The Origin of International Workers' Day

May first is often called May Day for various reasons, but it is also International Workers' Day. The date chosen is in commemoration of the Chicago Haymarket Massacre, an incident which began with a labor demonstration on May 1, 1886 in which 35,000 workers walked off their jobs to demand an eight-hour workday. Escalating tensions led to clashes with police, and on May fourth, someone threw a firebomb that led to a gunfight. Eight police officers and an undetermined number of civilians were killed.
Police arrested hundreds of people, but never determined the identity of the bomb thrower. Amidst public clamor for revenge, however, eight anarchists, including prominent speakers and writers, were tried for murder. The partisan Judge Joseph E. Gary conducted the trial, and all 12 jurors acknowledged prejudice against the defendants. Lacking credible evidence that the defendants threw the bomb or organized the bomb throwing, prosecutors focused on their writings and speeches. The jury, instructed to adopt a conspiracy theory without legal precedent, convicted all eight. Seven were sentenced to death. The trial is now considered one of the worst miscarriages of justice in American history.

Many Americans were outraged at the verdicts, but legal appeals failed. Two death sentences were commuted, but on November 11, 1887, four defendants were hanged in the Cook County jail; one committed suicide. Hundreds of thousands turned out for the funeral procession of the five dead men. In 1893, Governor John Peter Altgeld granted the three imprisoned defendants absolute pardon, citing the lack of evidence against them and the unfairness of the trial.

Read more about the Haymarket incident at the Encyclopedia of Chicago. Link -via Metafilter, where you'll find many more links on May Day.

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"The police assumed that an anarchist had thrown the bomb as part of a planned conspiracy; their problem was how to prove it. On the morning of May 5, they raided the offices of the Arbeiter-Zeitung, arresting its editor August Spies, and his brother (who was not charged). Also arrested were editorial assistant Michael Schwab and Adolph Fischer, a typesetter. A search of the premises resulted in the discovery of the "Revenge Poster" and other evidence considered incriminating by the prosecution.

On May 7 police searched the premises of Louis Lingg where they found a number of bombs and bomb-making materials. Lingg's landlord William Seliger was also arrested but cooperated with police and identified Lingg as a bomb maker and was not charged. An associate of Spies, Balthazar Rau, suspected as the bomber, was traced to Omaha. Brought back to to Chicago, Rau offering to cooperate with police. He alleged that the defendants had experimented with dynamite bombs and accused them of having published what he said was a code word, "Ruhe" ("peace"), in the Arbeiter-Zeitung as a call to arms at Haymarket Square ...

Rudolf Schnaubelt, the police’s lead suspect as the bomb thrower, was indicted and arrested twice early on but was released, and by May 14, when it became apparent he had had a significant role in the event, he had fled the country ...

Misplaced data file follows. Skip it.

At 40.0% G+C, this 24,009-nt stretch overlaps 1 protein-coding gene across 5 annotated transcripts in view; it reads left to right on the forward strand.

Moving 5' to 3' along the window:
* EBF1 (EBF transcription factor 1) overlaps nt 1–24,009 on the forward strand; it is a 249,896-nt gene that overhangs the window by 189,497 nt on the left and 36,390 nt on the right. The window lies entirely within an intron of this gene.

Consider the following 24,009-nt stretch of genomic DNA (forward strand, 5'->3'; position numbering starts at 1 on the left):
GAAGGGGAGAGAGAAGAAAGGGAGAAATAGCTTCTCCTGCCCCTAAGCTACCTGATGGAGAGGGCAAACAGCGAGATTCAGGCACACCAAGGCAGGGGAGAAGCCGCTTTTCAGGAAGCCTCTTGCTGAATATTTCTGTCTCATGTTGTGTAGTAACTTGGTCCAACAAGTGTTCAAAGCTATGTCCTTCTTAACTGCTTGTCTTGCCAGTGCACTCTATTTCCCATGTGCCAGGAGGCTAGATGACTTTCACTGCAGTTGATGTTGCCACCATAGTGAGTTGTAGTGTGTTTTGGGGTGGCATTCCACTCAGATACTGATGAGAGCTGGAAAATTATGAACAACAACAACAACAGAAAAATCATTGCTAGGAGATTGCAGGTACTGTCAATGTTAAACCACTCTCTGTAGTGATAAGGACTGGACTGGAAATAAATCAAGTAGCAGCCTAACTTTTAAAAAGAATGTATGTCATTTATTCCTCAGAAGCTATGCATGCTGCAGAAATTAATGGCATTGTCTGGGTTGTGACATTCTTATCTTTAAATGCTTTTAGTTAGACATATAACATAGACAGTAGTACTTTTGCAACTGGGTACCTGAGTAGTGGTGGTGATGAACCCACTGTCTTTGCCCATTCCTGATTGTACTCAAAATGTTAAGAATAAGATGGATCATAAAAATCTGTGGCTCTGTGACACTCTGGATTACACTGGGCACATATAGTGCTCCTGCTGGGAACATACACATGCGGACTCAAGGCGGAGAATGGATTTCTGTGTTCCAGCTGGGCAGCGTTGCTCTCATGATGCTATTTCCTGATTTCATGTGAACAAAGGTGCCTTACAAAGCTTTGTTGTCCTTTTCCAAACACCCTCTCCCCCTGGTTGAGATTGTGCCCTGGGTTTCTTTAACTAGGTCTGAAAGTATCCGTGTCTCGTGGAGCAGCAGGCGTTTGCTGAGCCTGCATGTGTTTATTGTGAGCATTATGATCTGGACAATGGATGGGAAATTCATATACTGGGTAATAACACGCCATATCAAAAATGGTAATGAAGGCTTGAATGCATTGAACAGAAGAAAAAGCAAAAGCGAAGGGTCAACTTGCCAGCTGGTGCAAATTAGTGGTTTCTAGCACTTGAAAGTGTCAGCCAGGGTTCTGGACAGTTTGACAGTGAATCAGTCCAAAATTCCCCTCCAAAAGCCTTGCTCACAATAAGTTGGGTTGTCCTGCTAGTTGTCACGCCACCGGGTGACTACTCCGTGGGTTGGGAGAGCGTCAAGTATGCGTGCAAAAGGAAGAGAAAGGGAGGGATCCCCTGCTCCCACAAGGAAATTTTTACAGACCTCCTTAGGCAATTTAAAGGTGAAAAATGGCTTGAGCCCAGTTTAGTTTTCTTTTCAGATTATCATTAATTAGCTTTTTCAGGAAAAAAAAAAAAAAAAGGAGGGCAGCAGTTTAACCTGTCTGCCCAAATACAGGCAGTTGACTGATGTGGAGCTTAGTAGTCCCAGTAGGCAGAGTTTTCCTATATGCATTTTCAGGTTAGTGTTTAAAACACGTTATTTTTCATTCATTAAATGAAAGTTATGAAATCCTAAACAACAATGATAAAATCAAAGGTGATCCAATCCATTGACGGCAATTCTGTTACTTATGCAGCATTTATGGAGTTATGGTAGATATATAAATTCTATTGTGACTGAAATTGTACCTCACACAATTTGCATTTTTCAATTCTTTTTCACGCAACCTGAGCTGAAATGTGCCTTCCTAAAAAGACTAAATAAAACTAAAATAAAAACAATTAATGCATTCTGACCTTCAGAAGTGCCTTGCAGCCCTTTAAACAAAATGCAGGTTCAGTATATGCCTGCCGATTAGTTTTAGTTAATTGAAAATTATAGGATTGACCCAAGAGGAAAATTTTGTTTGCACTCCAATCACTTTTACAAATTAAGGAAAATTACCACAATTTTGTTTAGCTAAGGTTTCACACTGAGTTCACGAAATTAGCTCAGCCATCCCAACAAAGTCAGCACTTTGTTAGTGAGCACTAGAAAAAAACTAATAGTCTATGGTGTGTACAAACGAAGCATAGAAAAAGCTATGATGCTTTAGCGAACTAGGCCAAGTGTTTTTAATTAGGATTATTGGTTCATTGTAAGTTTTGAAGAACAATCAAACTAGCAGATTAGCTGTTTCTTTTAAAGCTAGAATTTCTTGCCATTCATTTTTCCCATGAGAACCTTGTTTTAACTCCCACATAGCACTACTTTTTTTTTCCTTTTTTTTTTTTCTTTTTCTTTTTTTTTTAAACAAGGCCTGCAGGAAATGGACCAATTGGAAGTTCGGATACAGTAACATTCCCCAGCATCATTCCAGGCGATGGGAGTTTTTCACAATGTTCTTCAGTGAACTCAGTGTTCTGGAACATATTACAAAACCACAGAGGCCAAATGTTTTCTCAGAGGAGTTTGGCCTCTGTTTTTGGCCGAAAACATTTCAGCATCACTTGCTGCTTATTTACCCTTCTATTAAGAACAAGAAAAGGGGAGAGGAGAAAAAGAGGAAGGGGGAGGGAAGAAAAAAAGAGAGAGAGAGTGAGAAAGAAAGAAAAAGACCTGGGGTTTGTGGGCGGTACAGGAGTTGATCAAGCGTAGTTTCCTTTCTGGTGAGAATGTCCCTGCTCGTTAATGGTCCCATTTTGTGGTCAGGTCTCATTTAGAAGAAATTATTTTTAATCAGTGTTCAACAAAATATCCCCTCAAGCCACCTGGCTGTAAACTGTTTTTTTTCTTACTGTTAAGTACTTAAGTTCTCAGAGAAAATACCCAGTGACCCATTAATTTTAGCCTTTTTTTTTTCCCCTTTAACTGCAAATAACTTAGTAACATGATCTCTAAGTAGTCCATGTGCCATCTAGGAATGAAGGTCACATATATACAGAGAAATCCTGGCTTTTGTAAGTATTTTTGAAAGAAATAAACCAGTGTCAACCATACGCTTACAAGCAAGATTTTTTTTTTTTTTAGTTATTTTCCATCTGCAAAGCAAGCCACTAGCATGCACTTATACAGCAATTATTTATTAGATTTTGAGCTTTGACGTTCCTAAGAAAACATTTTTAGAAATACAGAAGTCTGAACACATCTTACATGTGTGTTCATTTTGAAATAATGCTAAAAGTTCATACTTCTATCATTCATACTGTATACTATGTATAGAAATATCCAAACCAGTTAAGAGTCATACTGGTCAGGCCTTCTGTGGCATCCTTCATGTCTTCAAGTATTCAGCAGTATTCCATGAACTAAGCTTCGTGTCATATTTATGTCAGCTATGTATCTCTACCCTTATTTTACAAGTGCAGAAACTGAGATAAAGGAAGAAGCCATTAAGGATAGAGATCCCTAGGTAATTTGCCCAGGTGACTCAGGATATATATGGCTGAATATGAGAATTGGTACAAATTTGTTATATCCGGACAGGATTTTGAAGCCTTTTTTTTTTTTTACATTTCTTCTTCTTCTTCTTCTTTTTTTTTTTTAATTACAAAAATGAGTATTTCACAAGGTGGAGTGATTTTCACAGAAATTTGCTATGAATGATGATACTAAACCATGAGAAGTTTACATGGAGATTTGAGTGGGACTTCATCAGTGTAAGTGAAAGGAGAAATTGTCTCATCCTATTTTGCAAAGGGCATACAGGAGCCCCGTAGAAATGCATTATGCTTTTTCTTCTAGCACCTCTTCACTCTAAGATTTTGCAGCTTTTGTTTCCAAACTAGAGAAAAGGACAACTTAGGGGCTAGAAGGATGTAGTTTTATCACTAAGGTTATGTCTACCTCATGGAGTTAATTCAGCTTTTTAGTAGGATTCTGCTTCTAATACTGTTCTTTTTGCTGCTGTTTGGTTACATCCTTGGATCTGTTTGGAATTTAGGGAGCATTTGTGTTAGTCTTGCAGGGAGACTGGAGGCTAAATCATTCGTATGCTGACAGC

Police investigators under Captain Michael Schaak had a lead fragment removed from a policeman's wounds chemically analyzed. They reported that the lead used in the casing matched the casings of bombs found in Lingg's home. A metal nut and fragments of the casing taken from the wounded also roughly matched bombs made by Lingg. Schaack concluded, on the basis of interviews, that the anarchists had been experimenting for years with dynamite and other explosives, refining the design of their bombs before coming up with the effective one used at the Haymarket." -- Wikipedia

"Bombs and bomb making materials", cooperating witnesses, fleeing defendants - obviously there was a "complete lack of evidence". After all, who doesn't carry a dynamite bomb to a peaceful labor demonstration? Right?

"On the eve of his scheduled execution, Lingg committed suicide in his cell with a smuggled dynamite cap which he reportedly held in his mouth like a cigar (the blast blew off half his face and he survived in agony for six hours)."

Smuggled dynamite cap - WTF!?! Where would he get something like that??

But then there's this: "In 2011, labor historian Timothy Messer-Kruse's book, The Trial of the Haymarket Anarchists, was published. It is based on his examination of the trial transcripts and other archival material that, in his view, contained abundant evidence connecting defendants to advocacy of violence and preparations for it. Based on this, he concludes that Chicago's anarchists were indeed "part of an international terrorist network and did hatch a conspiracy to attack police with bombs and guns that May Day weekend"; and he calls the evidence establishing the guilt of "most of the defendants" "overwhelming".

Ooops.
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Che is dead, here's a lesson in how blogs work. Comment moderation is automatic for comments that have links or are very long. We don't know about them until we check, or until a comment complains about something we haven't seen. Then I have to go and read the whole thing, which may take some time.

Meanwhile, you not only wrote more than the people who work here do, you also quoted many, many paragraphs that you didn't write.

When you cry censorship, you can't seriously think that having a blog comment held for approval is anything like the threat of being jailed for speaking an opinion. As always, you are certainly free to post what you like on your own blog. Unless someone who actually wrote all that gets upset with the length of your quotes. It happens.

Meanwhile, if you can say something in a comment short enough for people to actually read, you can try again.
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